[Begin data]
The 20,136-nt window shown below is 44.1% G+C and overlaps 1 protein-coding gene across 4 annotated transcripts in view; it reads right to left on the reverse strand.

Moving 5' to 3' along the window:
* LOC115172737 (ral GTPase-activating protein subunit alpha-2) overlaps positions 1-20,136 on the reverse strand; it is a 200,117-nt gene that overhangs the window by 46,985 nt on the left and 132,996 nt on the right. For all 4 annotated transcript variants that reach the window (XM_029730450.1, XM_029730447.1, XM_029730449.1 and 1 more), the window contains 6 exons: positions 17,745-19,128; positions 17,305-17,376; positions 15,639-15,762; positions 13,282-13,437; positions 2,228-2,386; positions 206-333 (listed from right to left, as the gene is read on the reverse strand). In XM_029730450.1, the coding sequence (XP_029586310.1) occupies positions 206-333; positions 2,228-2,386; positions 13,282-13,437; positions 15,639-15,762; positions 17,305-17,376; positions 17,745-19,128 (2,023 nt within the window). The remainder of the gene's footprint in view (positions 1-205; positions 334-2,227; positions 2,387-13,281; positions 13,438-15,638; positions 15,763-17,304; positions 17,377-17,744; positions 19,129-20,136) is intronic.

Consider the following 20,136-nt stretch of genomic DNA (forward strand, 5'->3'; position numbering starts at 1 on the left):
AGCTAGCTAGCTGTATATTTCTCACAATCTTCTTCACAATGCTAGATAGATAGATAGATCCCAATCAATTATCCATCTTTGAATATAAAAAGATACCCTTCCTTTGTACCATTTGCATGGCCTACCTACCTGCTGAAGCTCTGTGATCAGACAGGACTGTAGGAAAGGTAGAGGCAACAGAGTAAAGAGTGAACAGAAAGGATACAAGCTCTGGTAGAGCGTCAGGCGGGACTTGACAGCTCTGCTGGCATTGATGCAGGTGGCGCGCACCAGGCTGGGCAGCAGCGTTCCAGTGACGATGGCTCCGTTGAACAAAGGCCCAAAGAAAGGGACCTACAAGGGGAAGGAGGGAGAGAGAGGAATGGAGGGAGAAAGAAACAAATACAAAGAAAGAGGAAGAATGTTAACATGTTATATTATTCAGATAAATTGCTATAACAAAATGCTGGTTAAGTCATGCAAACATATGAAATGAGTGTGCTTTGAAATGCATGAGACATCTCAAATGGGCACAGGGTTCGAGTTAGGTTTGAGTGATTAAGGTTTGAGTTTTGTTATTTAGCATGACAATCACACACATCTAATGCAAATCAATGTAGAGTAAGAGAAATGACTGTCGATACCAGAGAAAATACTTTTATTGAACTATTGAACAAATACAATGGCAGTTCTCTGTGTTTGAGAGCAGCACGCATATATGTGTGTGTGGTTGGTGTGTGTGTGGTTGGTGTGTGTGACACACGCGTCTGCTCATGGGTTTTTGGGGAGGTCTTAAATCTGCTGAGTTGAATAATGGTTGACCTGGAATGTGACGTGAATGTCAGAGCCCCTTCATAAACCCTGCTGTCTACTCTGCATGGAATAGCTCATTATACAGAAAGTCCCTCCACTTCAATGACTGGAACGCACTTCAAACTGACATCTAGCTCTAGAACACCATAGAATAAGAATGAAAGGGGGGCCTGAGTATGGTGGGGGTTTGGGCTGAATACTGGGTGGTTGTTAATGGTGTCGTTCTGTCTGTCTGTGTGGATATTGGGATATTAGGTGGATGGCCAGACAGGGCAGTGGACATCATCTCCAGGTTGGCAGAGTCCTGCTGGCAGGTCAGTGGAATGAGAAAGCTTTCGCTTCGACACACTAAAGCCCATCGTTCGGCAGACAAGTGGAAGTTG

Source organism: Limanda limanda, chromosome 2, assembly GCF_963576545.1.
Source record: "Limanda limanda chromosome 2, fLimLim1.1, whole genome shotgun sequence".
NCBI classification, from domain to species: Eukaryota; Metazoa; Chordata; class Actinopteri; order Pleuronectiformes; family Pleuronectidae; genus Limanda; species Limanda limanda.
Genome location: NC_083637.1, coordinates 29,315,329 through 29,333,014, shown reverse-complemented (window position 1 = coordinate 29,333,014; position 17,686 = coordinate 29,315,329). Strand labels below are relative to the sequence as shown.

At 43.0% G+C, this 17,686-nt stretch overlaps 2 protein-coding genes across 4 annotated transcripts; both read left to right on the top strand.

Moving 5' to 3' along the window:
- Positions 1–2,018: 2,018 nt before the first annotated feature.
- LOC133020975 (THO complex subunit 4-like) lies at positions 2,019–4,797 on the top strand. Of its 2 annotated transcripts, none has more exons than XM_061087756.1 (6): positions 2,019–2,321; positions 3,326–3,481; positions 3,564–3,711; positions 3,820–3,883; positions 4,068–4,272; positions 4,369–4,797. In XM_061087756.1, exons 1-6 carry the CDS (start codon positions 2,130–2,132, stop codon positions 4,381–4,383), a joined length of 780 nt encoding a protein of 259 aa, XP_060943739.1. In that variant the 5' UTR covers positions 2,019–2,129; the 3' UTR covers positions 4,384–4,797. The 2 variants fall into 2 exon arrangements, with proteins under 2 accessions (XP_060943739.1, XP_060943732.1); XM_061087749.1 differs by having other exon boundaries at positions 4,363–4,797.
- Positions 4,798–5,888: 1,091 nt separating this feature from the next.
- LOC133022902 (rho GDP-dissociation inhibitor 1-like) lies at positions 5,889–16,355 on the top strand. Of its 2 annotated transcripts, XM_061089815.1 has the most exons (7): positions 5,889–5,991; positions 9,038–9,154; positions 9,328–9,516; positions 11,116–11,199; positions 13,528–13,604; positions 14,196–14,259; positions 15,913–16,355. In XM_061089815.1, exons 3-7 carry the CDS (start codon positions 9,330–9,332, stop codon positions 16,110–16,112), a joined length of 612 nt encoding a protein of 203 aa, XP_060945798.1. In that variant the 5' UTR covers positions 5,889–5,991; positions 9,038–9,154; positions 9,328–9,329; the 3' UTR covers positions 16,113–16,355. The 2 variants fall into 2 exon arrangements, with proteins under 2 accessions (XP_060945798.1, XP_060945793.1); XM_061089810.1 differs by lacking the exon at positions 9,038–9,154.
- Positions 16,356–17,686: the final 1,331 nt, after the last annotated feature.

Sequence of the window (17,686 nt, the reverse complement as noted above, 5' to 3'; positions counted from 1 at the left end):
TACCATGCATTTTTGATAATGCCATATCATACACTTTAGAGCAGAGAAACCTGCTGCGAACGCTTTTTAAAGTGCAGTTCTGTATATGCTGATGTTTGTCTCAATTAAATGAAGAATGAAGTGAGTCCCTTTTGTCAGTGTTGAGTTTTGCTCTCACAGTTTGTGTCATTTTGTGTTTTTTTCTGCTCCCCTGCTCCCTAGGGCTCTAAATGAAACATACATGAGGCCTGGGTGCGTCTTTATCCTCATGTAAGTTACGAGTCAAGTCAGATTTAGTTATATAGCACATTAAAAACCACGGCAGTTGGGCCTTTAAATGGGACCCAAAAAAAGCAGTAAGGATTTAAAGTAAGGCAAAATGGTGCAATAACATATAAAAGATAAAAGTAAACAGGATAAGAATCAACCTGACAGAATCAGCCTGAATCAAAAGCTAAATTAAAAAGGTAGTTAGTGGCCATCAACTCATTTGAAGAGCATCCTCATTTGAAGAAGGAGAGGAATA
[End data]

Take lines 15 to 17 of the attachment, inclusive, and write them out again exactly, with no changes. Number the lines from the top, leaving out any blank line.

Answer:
- LOC133022902 (rho GDP-dissociation inhibitor 1-like) lies at positions 5,889–16,355 on the top strand. Of its 2 annotated transcripts, XM_061089815.1 has the most exons (7): positions 5,889–5,991; positions 9,038–9,154; positions 9,328–9,516; positions 11,116–11,199; positions 13,528–13,604; positions 14,196–14,259; positions 15,913–16,355. In XM_061089815.1, exons 3-7 carry the CDS (start codon positions 9,330–9,332, stop codon positions 16,110–16,112), a joined length of 612 nt encoding a protein of 203 aa, XP_060945798.1. In that variant the 5' UTR covers positions 5,889–5,991; positions 9,038–9,154; positions 9,328–9,329; the 3' UTR covers positions 16,113–16,355. The 2 variants fall into 2 exon arrangements, with proteins under 2 accessions (XP_060945798.1, XP_060945793.1); XM_061089810.1 differs by lacking the exon at positions 9,038–9,154.
- Positions 16,356–17,686: the final 1,331 nt, after the last annotated feature.

Sequence of the window (17,686 nt, the reverse complement as noted above, 5' to 3'; positions counted from 1 at the left end):